Buster Olney

Buster Olney on MFB: Red Sox 'more equipped than any other team' to make a deal

April 29, 2015 - 9:23 am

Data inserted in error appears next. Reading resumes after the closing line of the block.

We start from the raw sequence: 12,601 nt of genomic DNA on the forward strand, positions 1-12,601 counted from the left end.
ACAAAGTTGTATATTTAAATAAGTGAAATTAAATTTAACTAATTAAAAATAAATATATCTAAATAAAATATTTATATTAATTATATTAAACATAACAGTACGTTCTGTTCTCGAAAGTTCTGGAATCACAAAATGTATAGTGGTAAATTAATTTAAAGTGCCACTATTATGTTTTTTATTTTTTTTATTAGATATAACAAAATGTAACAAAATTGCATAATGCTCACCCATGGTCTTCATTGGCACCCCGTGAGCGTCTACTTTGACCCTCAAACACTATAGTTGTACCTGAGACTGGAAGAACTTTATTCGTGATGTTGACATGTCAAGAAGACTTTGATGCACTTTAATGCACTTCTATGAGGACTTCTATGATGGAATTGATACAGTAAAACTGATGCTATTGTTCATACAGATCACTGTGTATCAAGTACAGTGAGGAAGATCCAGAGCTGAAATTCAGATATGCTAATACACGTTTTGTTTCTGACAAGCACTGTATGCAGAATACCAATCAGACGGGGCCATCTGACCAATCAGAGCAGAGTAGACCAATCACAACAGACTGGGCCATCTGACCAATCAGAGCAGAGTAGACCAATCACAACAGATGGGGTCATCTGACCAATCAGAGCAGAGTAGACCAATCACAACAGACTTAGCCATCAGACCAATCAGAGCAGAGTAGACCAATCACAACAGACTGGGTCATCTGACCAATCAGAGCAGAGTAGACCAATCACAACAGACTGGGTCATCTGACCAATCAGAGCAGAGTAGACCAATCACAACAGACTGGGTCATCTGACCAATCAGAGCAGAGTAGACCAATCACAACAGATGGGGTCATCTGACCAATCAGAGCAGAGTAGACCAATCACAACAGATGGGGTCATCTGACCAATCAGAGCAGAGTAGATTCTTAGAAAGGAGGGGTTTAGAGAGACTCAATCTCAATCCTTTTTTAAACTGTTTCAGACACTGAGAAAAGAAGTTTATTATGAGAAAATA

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ESPN baseball analyst Buster Olney made his weekly appearance on Middays with MFB on Wednesday to talk about potential solutions to the Red Sox' pitching woes as well as news around baseball. To hear the interview, go to the MFB audio on demand page. While Red Sox starters have turned in a 6.03 ERA on the year, Olney said that an even more concerning number has been coming out of the staff. "It's the ratio of innings between the starters and the bullpen," he said. "Any miles you're running early in the season is inevitably going to take its toll, and as of this morning the starters have thrown 112 innings and the bullpen has thrown 80. That's an unbelievable ratio and workload early in the year for these guys." The only reason Olney said this is not a worst-case scenario is because the other teams in the AL East are facing struggles of their own. That in itself gives Boston a better chance to work out the kinks and gives the Sox some breathing room before crunch time. "When you look at the way the rest of the division is playing out, at least they don't have a Kansas City Royal team, a Detroit Tiger team running away, creating a big hole," Olney said. "There are five teams dealing with various issues. That would be a worst-case scenario if you actually had a couple teams spreading away from the pack, but I think it's part of the reason why the Red Sox probably have a little bit more time to deal with this, to give Buchholz, to give Wade Miley a couple more turns through the rotation to see if they're going to make things better." For Olney, the most readily available solution for the Sox is to take a trip down to Pawtucket and give pitching prospects like Brian Johnson and Eduardo Rodriguez a chance to show their stuff in the majors. "I know [the Red Sox] love the work that those guys showed in spring, and I just talked to an evaluator this morning with another team who said to me, 'We love Rodriguez.' They think Rodriguez might be one of the best pitching prospects in baseball, so those are two nice options for them to consider moving forward," Olney said. The other solution is of course the trade market. With the depth of Boston's system, Olney said there are teams that believe the Red Sox are "as equipped or maybe even more equipped than any other team to put together a deal." Olney threw out names like Cole Hamels, Kyle Lohse and Matt Garza as possible veteran arms for the Sox. Hamels' name is not unfamiliar to potential trade talks, but part of the problem is the Phillies reportedly want guys like Blake Swihart and Mookie Betts from the Red Sox in return. Olney noted that if the Phillies really want value coming back for Hamels, they have to be more open-minded in who they're getting for the pitcher. If the Phillies move off Swihart, Betts and even Rodriguez, Olney said the Red Sox have plenty of other options to deal. "It's going to be a little bit more expensive for the Red Sox," he pointed out, "because I think if Cole Hamels is going to approve a trade to Boston, then he's probably going to want that option year picked up, but I don't think the Red Sox would be afraid of that necessarily. The first step, though, has to be the Phillies moving off what they talked about in the past in terms of demands."

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